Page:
The many indigenous people from around the globe are often seen as ‘different’, and this comes as no surprise. Known as Tribal Peoples, First Peoples, Native Peoples, or Indigenous Peoples, they constitute about 5% of the world’s population. There are around 370 million Indigenous people in the world, belonging to 5,000 different groups, scattered among 90 countries worldwide, with approximately 70% of them in Asia. They are the original dwellers of this planet. Before any kind of global migration took place, indigenous people populated the various parts of the world.
It is therefore ignorant, at the very least, to portray these great people as some kind of last vestige of a forgotten race or culture. This is perhaps the reason why photo publications like Before They Pass Away by Jimmy Nelson have struck a discordant note amongst those it seeks to exalt.
The book though visually stunning, has been largely dismissed as “inappropriate” by community leaders and is being called “false and damaging” by the world’s leading advocates of indigenous peoples. The book is likewise said to be patronizing, and plays-up more to people’s pre-conceived ideas and images of what an “indigenous people” should look like.
“The images look like a throwback to a past era, but they’re also a contemporary invention,” wrote Stephen Corry, director of Survival International.
Other indigenous leaders recently weighed in on the debate, noting that Nelson’s images represented neither political nor historical truth. “I saw the photos and I didn’t like them,” remarked Brazilian Yanomami, spiritual leader Davi Kopenawa. “This man only wants to force his own ideas on the photos, to publish them in books and to show them to everyone so that people will think he’s a great photographer. He does whatever he wants with indigenous peoples. It is not true that indigenous peoples are about to die out. We will be around for a long time, fighting for our land, living in this world and continuing to create our children.”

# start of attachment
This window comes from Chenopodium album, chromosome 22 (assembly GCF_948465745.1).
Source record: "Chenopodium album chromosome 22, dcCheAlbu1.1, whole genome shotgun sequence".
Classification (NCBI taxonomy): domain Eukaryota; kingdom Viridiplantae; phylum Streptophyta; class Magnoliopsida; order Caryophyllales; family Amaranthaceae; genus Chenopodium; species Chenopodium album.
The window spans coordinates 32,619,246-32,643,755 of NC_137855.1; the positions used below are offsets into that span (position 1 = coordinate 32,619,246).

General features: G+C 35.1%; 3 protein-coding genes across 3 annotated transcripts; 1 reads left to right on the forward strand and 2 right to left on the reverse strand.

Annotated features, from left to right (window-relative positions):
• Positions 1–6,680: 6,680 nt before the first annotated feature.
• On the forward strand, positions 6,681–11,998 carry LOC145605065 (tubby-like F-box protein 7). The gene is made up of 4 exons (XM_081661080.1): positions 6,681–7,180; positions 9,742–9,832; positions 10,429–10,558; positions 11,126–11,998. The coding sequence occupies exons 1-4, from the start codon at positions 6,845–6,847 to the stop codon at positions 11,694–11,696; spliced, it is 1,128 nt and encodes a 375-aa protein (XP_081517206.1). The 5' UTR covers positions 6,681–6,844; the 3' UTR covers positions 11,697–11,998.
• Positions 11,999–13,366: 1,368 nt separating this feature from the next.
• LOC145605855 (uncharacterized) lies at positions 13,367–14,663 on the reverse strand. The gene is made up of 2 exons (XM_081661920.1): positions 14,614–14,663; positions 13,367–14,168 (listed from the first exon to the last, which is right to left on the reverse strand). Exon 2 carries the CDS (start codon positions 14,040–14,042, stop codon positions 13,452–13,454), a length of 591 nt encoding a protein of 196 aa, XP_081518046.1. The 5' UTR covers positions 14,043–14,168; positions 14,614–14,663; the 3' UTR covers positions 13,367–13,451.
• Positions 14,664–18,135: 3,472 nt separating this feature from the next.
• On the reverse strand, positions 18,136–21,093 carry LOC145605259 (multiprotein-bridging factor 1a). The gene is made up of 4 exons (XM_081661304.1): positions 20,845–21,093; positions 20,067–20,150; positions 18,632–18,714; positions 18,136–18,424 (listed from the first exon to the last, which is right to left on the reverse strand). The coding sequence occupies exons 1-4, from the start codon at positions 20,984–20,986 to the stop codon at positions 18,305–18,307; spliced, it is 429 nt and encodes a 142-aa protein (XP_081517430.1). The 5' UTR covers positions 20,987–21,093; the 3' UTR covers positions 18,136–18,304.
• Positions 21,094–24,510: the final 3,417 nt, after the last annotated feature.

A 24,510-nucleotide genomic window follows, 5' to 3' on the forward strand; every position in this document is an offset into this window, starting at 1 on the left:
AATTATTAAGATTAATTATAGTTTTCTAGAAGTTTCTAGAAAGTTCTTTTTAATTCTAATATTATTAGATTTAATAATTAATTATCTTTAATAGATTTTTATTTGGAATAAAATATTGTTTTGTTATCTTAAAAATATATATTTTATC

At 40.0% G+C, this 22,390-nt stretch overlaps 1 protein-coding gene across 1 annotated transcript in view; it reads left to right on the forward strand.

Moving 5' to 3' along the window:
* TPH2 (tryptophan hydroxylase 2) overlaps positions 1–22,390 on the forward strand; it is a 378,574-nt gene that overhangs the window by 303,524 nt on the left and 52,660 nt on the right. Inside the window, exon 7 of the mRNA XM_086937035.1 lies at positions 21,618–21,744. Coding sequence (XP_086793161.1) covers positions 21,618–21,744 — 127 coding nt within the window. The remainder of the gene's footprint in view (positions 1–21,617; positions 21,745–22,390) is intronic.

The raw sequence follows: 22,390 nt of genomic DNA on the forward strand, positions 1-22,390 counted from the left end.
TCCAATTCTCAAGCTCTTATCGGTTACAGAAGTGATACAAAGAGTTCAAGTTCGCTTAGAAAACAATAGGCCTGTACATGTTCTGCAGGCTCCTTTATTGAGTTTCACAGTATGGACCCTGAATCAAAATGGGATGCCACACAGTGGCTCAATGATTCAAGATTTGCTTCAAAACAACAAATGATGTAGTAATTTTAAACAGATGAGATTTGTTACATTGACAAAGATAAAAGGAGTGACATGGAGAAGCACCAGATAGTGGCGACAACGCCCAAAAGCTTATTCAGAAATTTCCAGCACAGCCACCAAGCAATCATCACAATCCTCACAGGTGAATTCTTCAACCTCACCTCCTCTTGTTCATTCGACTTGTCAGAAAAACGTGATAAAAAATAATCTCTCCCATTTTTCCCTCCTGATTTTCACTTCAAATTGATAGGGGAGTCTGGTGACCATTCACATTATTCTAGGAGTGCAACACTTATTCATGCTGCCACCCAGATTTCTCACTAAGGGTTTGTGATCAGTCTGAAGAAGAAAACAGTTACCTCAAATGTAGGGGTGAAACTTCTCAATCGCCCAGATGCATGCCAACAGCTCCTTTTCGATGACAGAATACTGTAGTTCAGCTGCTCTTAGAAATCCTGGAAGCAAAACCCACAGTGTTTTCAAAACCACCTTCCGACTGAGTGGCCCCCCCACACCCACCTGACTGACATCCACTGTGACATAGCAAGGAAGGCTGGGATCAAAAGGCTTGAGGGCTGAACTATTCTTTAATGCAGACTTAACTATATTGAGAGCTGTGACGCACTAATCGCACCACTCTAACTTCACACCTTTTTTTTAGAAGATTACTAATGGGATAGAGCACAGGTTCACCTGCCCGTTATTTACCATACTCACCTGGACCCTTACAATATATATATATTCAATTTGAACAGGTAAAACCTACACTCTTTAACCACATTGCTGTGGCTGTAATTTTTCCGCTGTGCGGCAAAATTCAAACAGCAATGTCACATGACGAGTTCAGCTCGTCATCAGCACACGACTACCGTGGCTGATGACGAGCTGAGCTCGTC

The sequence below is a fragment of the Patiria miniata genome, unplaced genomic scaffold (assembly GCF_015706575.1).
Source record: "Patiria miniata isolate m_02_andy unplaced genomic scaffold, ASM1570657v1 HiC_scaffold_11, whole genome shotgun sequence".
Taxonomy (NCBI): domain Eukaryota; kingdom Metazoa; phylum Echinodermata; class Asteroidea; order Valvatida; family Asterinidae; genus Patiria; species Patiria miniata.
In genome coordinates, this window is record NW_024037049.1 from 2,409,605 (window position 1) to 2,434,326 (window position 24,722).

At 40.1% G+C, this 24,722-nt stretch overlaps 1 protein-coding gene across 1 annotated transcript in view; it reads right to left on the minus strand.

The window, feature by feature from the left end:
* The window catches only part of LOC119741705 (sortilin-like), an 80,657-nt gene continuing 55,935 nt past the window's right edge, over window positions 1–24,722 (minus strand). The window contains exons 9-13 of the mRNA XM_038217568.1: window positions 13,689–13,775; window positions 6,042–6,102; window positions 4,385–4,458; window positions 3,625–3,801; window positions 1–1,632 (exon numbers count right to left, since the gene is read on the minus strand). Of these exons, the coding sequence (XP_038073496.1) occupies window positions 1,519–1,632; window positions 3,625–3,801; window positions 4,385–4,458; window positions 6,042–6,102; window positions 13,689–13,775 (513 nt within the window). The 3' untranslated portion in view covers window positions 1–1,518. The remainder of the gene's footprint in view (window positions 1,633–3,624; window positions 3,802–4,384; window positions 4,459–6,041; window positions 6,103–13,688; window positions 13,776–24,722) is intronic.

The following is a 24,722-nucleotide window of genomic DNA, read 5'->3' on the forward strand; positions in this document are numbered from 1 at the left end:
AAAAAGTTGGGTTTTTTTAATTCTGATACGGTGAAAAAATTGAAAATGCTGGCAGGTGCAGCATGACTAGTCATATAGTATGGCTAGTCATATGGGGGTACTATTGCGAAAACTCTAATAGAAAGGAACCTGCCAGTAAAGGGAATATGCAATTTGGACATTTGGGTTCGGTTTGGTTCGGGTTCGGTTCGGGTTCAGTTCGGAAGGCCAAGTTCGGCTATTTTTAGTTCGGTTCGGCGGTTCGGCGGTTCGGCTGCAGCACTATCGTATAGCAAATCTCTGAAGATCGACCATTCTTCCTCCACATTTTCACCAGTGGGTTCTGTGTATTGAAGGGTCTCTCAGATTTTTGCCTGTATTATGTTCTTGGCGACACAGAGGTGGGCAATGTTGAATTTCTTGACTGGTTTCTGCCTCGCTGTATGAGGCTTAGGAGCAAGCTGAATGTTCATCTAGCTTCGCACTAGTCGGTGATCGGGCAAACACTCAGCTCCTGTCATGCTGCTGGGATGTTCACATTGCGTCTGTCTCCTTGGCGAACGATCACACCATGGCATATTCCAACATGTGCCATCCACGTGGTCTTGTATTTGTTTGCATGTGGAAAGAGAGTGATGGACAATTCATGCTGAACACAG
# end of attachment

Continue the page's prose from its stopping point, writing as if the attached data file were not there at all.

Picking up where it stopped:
Likewise, Nixiwaka Yawanawá, an Amazon Indian from Acre, Brazil, said, “As a tribal person I feel offended by Jimmy Nelson’s work ’Before They Pass Away’. It’s outrageous! We are not passing away but struggling to survive. Industrialized society is trying to destroy us in the name of ‘progress’, but we will keep defending our lands and contributing to the protection of the planet.”
Such a rainstorm of criticism should make many of us be more cognizant of the fact that it would be imprudent and ignorant to think that there is some kind of ‘extinction’ about to take place when it comes to indigenous peoples. They are the most enduring populations of this world and we should learn from their history, rather than treat them as some convenient, fashionable advocacy.